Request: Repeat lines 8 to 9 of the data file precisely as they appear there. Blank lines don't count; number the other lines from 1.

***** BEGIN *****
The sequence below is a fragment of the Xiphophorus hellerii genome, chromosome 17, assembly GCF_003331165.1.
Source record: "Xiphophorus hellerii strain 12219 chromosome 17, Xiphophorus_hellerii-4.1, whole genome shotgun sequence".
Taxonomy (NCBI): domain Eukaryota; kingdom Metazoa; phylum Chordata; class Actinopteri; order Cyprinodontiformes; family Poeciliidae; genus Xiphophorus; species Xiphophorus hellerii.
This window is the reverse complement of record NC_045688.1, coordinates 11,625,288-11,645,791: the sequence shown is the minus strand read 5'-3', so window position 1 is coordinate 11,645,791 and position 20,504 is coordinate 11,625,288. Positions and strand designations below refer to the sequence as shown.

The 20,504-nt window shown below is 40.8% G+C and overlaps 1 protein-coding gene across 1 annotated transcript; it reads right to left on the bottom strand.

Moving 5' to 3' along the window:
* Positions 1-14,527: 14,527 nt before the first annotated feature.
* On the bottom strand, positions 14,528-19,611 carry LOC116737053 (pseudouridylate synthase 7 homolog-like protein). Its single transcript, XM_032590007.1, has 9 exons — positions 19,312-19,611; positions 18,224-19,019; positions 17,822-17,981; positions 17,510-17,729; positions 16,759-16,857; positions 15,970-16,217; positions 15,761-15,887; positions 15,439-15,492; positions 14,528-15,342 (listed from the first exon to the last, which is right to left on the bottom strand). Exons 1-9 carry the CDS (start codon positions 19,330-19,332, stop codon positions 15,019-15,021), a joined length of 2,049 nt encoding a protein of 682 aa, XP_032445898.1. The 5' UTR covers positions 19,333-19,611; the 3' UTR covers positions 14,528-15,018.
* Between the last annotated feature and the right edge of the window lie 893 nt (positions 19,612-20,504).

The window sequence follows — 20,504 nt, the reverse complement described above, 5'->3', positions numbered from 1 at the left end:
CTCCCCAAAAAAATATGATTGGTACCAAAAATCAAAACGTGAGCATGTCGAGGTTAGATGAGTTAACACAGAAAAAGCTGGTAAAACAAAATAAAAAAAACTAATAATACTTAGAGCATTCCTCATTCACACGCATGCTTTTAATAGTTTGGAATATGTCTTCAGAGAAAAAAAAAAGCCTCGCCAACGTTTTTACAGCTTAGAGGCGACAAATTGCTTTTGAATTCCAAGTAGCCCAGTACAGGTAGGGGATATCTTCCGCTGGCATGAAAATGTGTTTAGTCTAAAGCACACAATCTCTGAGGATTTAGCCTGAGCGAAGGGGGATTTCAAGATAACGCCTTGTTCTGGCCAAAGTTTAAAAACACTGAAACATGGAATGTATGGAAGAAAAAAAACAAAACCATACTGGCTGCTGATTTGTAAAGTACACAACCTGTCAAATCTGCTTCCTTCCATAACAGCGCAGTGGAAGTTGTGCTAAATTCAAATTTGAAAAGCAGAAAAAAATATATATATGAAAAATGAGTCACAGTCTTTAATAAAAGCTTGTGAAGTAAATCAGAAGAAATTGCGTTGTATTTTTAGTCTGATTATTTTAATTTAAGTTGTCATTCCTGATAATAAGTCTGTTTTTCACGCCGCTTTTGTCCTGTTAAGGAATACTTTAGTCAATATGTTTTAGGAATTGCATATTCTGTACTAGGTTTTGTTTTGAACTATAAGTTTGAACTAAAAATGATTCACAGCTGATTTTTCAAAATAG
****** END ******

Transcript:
* On the bottom strand, positions 14,528-19,611 carry LOC116737053 (pseudouridylate synthase 7 homolog-like protein). Its single transcript, XM_032590007.1, has 9 exons — positions 19,312-19,611; positions 18,224-19,019; positions 17,822-17,981; positions 17,510-17,729; positions 16,759-16,857; positions 15,970-16,217; positions 15,761-15,887; positions 15,439-15,492; positions 14,528-15,342 (listed from the first exon to the last, which is right to left on the bottom strand). Exons 1-9 carry the CDS (start codon positions 19,330-19,332, stop codon positions 15,019-15,021), a joined length of 2,049 nt encoding a protein of 682 aa, XP_032445898.1. The 5' UTR covers positions 19,333-19,611; the 3' UTR covers positions 14,528-15,018.
* Between the last annotated feature and the right edge of the window lie 893 nt (positions 19,612-20,504).